US open to talks on frozen Afghan funds – Reuters
The US administration will move ahead with negotiations to release billions in Afghan funds, which were frozen by Washington and other governments following the Taliban takeover last August, Reuters reported on Monday, citing its sources.
The talks are meant to help stabilize the crumbling Afghan economy, as the United Nations warns that the nation may face “acute hunger” this winter.
They will go ahead despite Washington’s concerns that Al-Qaeda leader Ayman al-Zawahiri – who helped plan the 9/11 attacks – was staying in Kabul before he was killed in a US drone strike earlier this month.
Washington reportedly aims to wire billions of assets belonging to the Afghan central bank into a Swiss fund, Reuters said. Disbursements would be made with the help of an international board bypassing the Taliban, many of whose officials have been slapped with US and UN sanctions.
According to Reuters’ sources, US officials have said they intend to pursue talks with the militant organization at an August briefing, although they were frustrated with the speed of the talks. One US official blamed the slow pace on the failure of the Taliban and Afghan central bank to move quickly.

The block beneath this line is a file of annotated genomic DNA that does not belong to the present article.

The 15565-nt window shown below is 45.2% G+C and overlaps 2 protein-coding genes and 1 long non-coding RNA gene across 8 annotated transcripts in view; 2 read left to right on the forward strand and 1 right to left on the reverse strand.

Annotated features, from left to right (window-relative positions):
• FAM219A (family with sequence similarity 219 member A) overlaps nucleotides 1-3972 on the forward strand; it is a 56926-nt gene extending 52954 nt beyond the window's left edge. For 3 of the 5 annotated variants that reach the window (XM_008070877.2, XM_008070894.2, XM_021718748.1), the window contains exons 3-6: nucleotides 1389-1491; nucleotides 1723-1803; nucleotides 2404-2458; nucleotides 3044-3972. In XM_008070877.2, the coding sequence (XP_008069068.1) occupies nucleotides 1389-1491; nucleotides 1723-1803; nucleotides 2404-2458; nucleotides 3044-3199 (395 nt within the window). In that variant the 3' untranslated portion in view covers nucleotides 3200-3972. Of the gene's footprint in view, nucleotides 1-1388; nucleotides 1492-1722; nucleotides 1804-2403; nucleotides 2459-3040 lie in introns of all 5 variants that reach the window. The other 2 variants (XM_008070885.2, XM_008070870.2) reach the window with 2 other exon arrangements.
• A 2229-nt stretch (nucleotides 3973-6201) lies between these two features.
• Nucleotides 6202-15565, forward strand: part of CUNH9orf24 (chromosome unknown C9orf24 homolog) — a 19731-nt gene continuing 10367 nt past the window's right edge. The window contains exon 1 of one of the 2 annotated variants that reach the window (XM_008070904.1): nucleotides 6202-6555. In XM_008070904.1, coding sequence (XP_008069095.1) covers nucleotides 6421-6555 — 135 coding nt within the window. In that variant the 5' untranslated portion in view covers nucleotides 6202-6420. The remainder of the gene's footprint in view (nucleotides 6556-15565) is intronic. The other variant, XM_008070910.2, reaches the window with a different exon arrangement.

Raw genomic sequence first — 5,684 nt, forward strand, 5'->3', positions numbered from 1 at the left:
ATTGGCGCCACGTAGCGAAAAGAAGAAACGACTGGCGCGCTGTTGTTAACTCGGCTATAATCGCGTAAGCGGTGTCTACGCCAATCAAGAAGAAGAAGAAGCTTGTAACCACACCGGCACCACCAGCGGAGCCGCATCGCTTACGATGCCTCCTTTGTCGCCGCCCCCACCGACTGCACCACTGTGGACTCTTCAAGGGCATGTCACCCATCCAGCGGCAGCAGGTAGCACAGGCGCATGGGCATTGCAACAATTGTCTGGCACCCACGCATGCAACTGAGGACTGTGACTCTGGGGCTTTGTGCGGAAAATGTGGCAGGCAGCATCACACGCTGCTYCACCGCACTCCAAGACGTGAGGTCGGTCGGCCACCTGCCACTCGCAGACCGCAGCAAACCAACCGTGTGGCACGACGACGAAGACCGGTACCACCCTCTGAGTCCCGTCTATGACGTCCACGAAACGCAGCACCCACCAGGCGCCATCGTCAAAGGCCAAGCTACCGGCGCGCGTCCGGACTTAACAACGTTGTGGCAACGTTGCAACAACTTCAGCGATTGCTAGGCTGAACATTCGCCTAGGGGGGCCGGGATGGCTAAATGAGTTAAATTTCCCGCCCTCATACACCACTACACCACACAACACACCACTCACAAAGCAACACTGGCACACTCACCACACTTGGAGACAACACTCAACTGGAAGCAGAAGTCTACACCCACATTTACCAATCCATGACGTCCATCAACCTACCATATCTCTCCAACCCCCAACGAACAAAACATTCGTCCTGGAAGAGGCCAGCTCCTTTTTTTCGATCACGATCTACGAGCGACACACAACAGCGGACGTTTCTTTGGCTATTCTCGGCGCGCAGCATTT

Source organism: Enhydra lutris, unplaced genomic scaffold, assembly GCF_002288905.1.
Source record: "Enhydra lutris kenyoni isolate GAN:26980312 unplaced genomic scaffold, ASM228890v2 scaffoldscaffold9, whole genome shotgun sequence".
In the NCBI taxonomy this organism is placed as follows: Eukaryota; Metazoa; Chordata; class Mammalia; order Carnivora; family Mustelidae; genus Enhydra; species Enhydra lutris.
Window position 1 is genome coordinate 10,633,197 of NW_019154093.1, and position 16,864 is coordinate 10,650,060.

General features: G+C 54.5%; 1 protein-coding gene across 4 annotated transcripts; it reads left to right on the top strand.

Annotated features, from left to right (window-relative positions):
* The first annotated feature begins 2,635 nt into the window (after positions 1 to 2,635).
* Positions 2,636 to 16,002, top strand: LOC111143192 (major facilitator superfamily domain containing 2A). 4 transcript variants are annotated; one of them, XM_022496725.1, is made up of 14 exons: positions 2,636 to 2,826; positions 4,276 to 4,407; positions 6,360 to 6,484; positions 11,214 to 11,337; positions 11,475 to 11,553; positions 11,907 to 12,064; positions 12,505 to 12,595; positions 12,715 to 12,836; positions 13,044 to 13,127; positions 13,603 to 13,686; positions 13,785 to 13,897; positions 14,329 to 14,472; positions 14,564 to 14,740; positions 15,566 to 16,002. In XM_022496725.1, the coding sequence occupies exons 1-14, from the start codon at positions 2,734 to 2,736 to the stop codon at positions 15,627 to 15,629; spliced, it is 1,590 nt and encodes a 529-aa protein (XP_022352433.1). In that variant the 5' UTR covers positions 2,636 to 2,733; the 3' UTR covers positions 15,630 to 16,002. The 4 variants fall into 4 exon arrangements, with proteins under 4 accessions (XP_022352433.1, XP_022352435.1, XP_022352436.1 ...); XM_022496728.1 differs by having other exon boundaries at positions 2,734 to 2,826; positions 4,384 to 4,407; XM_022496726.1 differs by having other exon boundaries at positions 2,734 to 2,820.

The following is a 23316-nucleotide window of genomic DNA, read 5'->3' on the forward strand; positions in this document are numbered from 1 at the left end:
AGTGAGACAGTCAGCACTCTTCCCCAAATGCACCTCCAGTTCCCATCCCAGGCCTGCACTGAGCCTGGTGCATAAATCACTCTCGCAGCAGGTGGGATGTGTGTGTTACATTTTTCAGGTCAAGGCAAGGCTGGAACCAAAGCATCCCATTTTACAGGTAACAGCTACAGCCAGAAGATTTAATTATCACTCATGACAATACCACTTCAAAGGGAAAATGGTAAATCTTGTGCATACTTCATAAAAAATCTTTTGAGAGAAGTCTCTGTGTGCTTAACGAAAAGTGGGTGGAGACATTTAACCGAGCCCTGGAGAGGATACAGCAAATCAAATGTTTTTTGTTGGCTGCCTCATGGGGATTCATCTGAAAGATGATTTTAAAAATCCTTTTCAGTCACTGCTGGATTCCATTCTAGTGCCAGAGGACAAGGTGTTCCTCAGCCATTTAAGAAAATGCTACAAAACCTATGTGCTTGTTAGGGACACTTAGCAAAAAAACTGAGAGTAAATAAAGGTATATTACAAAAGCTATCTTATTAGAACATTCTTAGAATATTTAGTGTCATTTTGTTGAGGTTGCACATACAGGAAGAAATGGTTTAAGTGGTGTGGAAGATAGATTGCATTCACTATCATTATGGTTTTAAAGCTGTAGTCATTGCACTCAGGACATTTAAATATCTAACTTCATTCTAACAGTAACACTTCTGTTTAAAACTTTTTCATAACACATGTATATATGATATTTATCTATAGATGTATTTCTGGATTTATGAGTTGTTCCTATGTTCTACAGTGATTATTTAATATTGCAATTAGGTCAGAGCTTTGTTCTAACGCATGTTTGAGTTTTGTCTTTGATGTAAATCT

One of the sticking points is the Taliban’s reported opposition to several international demands, including the removal of two sanctioned militants from posts at the central bank — and a reluctance to formally agree to install independent anti-money laundering monitors. However, according to Reuters, Taliban officials have consented to the latter provision in principle.
When the Western-backed Afghan government collapsed last year, the country had more than $9 billion deposited in foreign banks, which was frozen following the Taliban takeover.
Earlier reporting suggested that the Biden administration did not plan to release Afghan assets over concerns that the money would be used to fund terrorism.
“Needless to say, the Taliban's sheltering of Al Qaeda leader Ayman al-Zawahiri reinforces deep concerns we have regarding diversion of funds to terrorist groups,” Thomas West, the US State Department’s special representative for Afghanistan, told the Wall Street Journal last week.